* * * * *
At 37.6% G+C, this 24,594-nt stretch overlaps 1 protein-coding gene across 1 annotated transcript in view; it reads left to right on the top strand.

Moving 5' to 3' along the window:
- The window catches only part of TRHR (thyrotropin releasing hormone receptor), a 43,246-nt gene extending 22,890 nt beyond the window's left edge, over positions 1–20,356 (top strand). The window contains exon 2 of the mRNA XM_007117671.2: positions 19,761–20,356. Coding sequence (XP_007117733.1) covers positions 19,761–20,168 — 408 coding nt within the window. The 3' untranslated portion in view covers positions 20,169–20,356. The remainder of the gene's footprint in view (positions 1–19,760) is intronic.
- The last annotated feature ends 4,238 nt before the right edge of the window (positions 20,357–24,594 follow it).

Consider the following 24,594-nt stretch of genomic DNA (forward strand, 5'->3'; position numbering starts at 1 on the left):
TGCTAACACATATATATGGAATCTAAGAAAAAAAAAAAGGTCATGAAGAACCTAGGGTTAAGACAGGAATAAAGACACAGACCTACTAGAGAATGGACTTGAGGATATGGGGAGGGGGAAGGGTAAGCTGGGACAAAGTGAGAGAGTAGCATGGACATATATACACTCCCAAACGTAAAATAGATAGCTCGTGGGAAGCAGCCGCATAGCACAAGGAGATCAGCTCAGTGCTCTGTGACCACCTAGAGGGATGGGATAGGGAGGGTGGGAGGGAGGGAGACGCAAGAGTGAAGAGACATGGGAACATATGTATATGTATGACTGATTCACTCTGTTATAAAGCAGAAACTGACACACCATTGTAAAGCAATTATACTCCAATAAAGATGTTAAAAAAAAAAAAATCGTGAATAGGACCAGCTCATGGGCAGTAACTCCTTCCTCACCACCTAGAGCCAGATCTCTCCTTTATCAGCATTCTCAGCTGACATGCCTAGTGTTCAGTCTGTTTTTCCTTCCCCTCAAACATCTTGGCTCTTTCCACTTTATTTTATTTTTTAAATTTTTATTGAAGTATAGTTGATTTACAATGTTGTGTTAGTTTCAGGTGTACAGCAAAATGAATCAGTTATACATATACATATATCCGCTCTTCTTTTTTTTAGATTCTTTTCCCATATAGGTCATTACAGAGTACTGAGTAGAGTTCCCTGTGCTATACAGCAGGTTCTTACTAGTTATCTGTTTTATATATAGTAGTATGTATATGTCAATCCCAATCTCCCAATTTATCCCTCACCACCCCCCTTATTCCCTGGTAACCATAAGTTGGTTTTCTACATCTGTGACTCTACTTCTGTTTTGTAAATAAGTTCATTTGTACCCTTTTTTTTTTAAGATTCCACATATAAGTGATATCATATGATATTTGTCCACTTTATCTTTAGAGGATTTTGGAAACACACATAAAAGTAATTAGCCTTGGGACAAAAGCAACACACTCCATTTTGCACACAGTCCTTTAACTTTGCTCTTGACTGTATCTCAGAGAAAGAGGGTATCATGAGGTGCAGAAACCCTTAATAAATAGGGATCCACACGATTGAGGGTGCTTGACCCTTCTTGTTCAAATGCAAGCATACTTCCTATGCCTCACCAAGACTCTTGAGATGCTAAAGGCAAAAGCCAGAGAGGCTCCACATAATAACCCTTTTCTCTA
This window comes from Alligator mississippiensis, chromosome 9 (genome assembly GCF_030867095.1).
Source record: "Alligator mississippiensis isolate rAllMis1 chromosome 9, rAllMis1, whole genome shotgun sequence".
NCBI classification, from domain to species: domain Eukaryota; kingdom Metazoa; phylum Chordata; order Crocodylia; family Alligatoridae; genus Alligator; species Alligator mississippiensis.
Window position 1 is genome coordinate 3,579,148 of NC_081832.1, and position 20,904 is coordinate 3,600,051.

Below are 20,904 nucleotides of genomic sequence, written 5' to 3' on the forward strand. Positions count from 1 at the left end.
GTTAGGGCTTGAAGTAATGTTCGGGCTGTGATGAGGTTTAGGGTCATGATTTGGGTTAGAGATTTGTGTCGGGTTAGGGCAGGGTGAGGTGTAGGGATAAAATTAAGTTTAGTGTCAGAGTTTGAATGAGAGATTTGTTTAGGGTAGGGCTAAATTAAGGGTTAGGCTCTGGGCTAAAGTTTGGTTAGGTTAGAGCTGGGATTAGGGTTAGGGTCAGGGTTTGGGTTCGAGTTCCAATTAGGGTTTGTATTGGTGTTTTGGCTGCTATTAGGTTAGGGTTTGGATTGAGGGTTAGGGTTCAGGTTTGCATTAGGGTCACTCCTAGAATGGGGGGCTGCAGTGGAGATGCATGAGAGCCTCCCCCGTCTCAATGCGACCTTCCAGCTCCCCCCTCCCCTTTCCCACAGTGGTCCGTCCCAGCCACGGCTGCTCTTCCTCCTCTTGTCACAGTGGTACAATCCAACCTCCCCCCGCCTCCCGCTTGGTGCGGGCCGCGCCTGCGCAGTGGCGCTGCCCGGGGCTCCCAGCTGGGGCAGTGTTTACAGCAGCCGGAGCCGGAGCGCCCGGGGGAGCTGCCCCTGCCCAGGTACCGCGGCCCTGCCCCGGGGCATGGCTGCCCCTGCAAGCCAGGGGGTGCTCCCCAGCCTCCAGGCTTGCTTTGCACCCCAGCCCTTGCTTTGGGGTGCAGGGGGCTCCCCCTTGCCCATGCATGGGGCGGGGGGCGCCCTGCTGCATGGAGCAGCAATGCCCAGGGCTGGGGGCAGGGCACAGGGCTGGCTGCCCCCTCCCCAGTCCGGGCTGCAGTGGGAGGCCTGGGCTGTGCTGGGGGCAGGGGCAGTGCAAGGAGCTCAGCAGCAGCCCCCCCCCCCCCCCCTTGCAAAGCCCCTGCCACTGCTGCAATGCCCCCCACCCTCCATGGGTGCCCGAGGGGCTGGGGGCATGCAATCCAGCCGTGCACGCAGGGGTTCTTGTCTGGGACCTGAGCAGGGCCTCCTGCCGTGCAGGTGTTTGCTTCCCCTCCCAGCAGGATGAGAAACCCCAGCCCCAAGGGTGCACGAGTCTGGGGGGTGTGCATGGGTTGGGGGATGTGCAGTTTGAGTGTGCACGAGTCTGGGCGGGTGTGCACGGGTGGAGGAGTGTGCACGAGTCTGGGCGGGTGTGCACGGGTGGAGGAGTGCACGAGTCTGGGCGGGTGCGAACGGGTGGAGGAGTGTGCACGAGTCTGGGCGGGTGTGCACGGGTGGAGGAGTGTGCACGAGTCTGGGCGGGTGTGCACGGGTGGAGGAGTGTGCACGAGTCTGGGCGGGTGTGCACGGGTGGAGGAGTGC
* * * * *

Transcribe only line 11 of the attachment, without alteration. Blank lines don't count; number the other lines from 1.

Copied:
Below are 20,904 nucleotides of genomic sequence, written 5' to 3' on the forward strand. Positions count from 1 at the left end.